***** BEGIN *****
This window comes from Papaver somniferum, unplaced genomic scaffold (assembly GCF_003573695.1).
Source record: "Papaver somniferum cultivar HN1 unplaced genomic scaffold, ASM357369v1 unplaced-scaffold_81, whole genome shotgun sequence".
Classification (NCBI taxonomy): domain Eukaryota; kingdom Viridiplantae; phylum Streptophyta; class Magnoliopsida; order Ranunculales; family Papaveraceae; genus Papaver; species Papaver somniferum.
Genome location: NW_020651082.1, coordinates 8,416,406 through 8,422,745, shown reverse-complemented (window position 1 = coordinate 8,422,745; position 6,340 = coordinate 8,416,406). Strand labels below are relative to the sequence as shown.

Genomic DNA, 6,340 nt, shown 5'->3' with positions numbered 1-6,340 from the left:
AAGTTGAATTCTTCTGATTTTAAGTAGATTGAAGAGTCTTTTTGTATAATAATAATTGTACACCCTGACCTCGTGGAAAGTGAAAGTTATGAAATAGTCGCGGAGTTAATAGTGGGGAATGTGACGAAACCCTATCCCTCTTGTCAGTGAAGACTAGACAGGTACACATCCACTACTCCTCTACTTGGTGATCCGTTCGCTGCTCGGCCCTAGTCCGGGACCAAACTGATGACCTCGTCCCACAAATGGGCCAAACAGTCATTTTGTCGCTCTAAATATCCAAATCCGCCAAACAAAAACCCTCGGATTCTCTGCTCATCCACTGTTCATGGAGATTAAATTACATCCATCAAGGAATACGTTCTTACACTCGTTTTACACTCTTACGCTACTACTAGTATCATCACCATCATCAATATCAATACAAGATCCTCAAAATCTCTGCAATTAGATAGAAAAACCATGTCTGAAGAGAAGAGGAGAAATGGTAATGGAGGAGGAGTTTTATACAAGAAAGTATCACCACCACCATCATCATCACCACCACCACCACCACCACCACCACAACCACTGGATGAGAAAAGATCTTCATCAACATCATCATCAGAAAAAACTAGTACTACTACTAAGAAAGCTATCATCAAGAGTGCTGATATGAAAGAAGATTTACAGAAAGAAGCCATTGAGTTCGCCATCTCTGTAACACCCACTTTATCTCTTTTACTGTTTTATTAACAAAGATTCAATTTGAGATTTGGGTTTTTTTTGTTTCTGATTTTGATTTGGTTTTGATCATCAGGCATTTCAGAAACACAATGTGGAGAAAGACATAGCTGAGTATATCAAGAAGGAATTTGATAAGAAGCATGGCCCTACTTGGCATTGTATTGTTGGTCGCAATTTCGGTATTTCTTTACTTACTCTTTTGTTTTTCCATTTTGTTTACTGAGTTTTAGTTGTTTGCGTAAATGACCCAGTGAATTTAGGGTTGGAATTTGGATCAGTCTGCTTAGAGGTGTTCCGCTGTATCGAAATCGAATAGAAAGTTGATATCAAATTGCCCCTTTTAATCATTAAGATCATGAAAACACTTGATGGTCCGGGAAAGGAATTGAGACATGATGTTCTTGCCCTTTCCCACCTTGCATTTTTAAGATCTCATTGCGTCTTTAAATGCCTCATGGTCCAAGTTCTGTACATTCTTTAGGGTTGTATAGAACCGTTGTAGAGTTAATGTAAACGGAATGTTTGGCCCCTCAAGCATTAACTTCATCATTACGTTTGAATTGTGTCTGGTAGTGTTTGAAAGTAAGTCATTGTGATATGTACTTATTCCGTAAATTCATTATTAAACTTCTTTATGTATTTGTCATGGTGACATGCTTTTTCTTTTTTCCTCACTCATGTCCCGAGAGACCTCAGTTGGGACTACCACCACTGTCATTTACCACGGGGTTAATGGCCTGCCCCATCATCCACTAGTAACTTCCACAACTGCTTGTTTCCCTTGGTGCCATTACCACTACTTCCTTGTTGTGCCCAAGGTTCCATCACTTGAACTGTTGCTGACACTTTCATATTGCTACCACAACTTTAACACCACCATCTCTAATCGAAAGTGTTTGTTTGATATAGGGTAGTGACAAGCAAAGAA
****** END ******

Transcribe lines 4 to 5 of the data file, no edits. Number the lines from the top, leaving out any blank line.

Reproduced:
Genome location: NW_020651082.1, coordinates 8,416,406 through 8,422,745, shown reverse-complemented (window position 1 = coordinate 8,422,745; position 6,340 = coordinate 8,416,406). Strand labels below are relative to the sequence as shown.

Genomic DNA, 6,340 nt, shown 5'->3' with positions numbered 1-6,340 from the left: